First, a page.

Saturday, July 18, 2009


There seem to be an increasing number of conversations going on in theological and ecclesiastical circles at the moment related to the subject of secularism. The ideas involved are no longer based on a simple contrast between the church and the world, or the religious and the secular. New vocabulary includes terms such as "Christian Secularism," which turn the old debates upside down, and more recent and frequent references to "procedural secularism" and "programmatic secularism."

Should we as Christians be keeping abreast of these "isms" - how they came or come about; in what manner they grow or evolve; how and when they give way to yet another "ism?" The answer is a certain yes if we are able to do so, and if such knowledge will improve our communication of the Gospel of Jesus Christ to our neighbor. But we can't be tricked into thinking that knowledge of an "ism" means that we can control it. This is a mistake that too many politicians, theologians, and political theologians have made before us.

There is another problem too. Not everyone agrees on the nature of secularism, how it originated, and the good or harm that it does to the Christian Church or the faith of its members. The following quotation from "No Future in the Ghetto" by Francis Campbell (The Tablet, 18 July, 2009) provides a good example of some of the interesting twists in opinions on this issue:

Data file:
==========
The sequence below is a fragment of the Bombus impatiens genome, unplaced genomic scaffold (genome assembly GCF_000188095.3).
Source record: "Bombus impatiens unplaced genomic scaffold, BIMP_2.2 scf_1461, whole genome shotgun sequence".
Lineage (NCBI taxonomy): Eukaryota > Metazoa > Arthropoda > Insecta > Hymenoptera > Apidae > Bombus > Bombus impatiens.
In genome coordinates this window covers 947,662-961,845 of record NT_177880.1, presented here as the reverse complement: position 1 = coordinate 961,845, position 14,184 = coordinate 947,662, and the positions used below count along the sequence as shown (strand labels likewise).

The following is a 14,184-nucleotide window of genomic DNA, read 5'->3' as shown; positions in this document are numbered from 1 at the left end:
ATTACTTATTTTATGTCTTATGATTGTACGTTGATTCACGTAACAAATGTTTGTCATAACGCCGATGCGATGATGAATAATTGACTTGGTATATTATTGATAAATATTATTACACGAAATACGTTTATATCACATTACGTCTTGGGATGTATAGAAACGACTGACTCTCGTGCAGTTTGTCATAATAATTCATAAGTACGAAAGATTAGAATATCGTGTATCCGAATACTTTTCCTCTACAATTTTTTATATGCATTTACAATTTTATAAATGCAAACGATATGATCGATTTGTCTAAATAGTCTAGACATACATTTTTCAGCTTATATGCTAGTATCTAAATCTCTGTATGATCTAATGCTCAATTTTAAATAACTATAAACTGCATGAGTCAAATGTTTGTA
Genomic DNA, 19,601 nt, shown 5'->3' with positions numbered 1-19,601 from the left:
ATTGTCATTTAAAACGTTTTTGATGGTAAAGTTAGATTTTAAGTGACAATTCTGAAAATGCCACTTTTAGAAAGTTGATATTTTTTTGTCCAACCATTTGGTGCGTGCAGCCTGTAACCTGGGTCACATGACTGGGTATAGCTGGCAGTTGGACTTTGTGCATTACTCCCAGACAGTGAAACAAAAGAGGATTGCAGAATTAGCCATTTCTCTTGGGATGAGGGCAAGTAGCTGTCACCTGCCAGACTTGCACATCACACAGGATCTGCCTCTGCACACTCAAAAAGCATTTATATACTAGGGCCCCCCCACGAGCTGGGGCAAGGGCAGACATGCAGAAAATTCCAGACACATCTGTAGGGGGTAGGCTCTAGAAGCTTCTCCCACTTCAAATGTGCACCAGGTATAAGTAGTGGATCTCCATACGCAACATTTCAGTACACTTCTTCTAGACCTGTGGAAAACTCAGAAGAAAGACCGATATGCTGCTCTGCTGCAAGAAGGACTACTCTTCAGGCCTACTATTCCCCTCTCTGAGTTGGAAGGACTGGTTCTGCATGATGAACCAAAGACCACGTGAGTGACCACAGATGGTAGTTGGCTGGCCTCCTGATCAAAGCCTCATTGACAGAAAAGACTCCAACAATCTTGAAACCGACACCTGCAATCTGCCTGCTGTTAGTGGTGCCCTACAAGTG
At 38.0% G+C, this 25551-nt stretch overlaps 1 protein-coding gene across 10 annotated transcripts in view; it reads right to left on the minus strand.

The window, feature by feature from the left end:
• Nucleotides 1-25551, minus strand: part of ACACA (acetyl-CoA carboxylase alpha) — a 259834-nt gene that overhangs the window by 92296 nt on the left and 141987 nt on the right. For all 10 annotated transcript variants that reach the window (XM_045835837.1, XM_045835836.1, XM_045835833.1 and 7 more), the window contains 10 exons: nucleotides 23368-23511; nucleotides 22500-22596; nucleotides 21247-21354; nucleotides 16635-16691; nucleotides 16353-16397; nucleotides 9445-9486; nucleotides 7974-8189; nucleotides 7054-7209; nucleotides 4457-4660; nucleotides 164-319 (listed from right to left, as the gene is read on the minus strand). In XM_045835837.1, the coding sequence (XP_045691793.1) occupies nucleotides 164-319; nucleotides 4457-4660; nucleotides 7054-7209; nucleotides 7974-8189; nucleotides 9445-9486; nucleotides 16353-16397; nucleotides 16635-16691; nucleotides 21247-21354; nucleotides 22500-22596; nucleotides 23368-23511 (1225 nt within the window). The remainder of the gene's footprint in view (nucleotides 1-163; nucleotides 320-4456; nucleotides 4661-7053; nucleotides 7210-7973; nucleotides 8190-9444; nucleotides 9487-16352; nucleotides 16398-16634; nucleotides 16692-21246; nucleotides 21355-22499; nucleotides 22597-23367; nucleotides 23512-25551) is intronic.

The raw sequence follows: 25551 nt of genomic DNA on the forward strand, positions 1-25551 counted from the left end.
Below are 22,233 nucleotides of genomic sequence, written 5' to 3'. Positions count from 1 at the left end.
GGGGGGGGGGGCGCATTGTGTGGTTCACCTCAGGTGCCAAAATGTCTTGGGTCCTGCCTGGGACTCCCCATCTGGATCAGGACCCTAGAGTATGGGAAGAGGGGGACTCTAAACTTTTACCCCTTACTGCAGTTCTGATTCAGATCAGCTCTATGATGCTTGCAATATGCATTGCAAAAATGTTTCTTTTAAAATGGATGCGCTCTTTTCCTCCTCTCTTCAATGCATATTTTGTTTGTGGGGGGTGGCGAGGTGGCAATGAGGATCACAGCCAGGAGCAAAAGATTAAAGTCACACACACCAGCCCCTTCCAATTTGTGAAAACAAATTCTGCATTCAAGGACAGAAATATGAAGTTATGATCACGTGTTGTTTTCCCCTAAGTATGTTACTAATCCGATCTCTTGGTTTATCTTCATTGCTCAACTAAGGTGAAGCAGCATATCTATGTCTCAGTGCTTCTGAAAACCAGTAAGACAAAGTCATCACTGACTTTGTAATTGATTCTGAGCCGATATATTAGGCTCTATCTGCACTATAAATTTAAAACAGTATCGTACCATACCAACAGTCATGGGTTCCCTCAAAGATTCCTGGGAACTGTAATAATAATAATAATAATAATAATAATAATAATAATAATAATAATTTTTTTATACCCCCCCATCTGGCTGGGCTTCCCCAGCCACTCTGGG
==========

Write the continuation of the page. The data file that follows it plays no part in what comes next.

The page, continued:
"Europeans take it for granted that modernisation and secularism go hand in hand. But the experience of the rest of the world tells a different story. The challenge is maintaining faith while living peacefully with those who do not share it. Retreat is not an option.

"In A Secular Age, the philosopher Charles Taylor asks how we moved "from a condition in 1500 in which it was hard not to believe in God, to our present situation just after 2000, where this has become quite easy for many". Taylor contrasts secularism with religion. For him secularism sees human good and human flourishing as being focused solely in this world, while the religious outlook is transcendent.

"The Archbishop of Canterbury, Dr Rowan Williams, is rather more specific. He describes secularism as opening a space, but also potentially closing a space. Positively a secular society would hold up ideals of freedom and equality. It would oppose any kind of theocracy, any privilege given to an authority that was not accountable to ordinary processes of reasoning and evidence. More negatively, secularism could rule out arguments that would arise from specific commitments of a religious or ideological nature. This approach is underpinned by the Enlightenment conviction that authority which depends on revelation must always be contested in the public sphere.

"When getting at the meaning of secularism, Taylor rejects what he calls the "subtraction story" which sees science gradually chipping away at the credibility of faith. Instead he argues that secularism and faith come from the same well and that secularism emerges not through scientific discovery, but through history. In this way secularism is not pitted against religion but is part of a proper distinction between the temporal and religious realms.

"Secularisation theory on the other hand attempts to describe a process of change ushered in around the time of the Industrial Revolution, whereby states modernise as they secularise. The idea is very simple: the more modernity, the less religion."

To my mind all of this is made much easier if, no matter what else we hear or read, we remember that as Christians we are in the world but not of the world (John 15-17) - and that Jesus Christ has empowered us to serve Him as a light to the world. (Matthew 5:14).

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